Sudbury Meltsheet slice

About 1.87 billion years ago, an object from space 9 kilometers in diameter slammed into Canada, a little north of Sudbury, Ontario creating one of the largest impact structures on the earth. An impact so big it cracked the earth, in fact, they still have earthquakes because of it! My favorite of all the Sudbury impactites is the meltsheets. This was the closest rock to ground zero and the most drastically altered. Anything closer then this meltrock was either blown to bits, pulverized, or vaporized! Most of the slices made from these rocks clearly show the "streaks" and/or "pools" that the rock formed as it cooled. Some slices have small spots of nickel positive metal in them. This is most likely the original impactor.

The slice above weighs 638 grams. It measures 21cm x 17cm x 1cm. Parallel lines of different melted county rock can be seen all the way across this slice.

Sudbury Melt Enclosure

The photo above is from a Sudbury Melt sheet slice from my collection. Lots of metal is speckled throughout this slice, mostly around the edges. A much larger percent of metal then is typically found in this glass impactite. However, what holds my interest is the oval round enclosure almost in the middle. This appears to be a rock that was injected late in the impact, shortly after the heat wave melted the target county rock. Metal can be seen around the edges and in the fracture like lines in the enclosure.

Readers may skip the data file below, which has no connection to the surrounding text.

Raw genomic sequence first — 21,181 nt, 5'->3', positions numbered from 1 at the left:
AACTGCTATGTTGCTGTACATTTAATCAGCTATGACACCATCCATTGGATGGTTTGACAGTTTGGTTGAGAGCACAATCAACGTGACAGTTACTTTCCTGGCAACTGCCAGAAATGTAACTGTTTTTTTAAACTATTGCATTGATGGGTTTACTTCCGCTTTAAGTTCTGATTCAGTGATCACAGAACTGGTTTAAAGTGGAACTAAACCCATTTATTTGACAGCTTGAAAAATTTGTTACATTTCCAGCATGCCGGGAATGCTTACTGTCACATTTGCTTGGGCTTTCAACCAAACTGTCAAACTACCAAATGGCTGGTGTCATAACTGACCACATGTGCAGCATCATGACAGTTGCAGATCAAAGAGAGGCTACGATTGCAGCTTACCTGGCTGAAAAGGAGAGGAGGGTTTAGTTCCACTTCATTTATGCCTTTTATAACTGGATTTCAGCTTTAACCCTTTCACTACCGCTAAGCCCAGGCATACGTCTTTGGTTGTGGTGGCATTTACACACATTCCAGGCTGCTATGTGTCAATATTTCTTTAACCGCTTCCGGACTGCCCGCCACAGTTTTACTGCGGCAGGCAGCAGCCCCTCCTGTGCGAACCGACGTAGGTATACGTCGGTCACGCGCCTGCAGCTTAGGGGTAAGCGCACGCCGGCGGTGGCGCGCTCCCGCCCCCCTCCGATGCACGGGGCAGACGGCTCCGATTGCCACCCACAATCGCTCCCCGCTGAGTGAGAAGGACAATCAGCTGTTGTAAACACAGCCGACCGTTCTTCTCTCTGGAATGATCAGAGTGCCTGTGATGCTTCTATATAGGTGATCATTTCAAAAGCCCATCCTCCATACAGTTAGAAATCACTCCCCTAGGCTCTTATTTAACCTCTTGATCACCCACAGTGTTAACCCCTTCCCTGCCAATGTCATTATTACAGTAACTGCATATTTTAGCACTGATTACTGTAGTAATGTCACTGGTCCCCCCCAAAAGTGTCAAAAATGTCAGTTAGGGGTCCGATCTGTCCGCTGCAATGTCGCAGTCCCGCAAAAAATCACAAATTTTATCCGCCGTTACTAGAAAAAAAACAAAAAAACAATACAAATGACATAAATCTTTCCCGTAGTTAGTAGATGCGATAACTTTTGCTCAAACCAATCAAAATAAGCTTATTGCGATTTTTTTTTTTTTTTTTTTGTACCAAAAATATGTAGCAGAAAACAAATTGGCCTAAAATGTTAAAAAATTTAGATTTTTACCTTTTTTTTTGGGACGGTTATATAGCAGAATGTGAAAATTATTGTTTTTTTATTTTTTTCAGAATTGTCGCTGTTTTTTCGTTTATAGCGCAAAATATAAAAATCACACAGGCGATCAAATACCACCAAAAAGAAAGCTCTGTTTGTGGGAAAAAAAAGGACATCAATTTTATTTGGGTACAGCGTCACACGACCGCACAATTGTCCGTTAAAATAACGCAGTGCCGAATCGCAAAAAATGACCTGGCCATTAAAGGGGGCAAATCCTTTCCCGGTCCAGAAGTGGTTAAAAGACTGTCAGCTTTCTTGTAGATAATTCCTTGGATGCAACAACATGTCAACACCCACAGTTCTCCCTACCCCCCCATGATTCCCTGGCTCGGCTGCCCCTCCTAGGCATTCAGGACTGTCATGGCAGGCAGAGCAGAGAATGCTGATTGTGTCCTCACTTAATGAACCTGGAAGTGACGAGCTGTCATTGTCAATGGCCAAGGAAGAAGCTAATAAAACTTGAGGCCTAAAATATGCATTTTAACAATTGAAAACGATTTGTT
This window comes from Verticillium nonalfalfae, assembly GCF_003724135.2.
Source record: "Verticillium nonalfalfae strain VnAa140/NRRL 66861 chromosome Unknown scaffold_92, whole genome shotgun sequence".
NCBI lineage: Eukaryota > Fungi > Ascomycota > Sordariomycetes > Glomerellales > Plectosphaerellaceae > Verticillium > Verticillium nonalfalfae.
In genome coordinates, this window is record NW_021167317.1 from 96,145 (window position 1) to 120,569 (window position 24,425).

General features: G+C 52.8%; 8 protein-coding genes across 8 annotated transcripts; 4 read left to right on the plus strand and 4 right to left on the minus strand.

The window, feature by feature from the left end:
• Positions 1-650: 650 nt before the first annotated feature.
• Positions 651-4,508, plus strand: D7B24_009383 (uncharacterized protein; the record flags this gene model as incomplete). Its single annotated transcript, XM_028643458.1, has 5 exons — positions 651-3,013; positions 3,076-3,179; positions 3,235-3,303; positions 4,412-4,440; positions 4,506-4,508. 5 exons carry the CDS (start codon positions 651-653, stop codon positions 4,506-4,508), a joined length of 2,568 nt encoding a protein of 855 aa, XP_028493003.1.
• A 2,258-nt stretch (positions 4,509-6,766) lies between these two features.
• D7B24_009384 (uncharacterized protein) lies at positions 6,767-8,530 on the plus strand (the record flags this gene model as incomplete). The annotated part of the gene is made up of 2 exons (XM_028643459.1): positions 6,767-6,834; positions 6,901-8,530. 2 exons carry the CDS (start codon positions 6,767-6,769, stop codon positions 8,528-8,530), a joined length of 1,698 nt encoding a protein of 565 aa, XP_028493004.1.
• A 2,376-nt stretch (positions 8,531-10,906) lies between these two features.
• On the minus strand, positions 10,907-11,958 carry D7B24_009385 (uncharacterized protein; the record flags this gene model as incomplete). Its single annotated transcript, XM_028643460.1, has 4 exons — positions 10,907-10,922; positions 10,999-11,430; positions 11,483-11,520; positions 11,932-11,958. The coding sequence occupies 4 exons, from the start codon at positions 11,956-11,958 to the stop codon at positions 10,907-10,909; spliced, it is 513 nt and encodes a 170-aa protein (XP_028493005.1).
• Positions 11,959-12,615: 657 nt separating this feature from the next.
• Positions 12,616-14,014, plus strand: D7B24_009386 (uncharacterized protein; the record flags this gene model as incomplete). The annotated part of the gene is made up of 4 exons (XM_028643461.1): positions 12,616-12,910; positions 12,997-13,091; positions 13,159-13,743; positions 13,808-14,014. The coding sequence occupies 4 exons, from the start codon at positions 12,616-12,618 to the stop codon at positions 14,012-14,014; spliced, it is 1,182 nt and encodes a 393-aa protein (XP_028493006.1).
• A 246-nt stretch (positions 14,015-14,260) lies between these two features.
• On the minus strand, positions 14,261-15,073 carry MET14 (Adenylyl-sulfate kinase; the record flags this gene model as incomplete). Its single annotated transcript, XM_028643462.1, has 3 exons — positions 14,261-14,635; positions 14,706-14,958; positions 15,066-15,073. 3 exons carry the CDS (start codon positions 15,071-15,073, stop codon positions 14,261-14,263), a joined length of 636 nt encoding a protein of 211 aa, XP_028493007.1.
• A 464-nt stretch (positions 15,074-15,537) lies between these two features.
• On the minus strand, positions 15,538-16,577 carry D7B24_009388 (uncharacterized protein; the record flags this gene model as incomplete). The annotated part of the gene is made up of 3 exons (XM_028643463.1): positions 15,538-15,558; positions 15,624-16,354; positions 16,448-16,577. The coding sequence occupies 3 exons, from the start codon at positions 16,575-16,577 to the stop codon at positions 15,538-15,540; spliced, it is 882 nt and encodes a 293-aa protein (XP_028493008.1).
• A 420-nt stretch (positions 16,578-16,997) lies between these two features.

Dellen Melt

The Dellen impact structure is a terrestrial, deeply eroded, complex impact structure, situated about 300 km North-Northwest of Stockholm, Sweden. The target rocks are homogeneous (they were heated pretty even when being formed) and consist of an intermediate, granodioritic granite composed of quartz, potassium feldspar and biotite. The specimen in the photo above weighs 251 grams and measures 10 cm by 8cm.

Henbury Impactite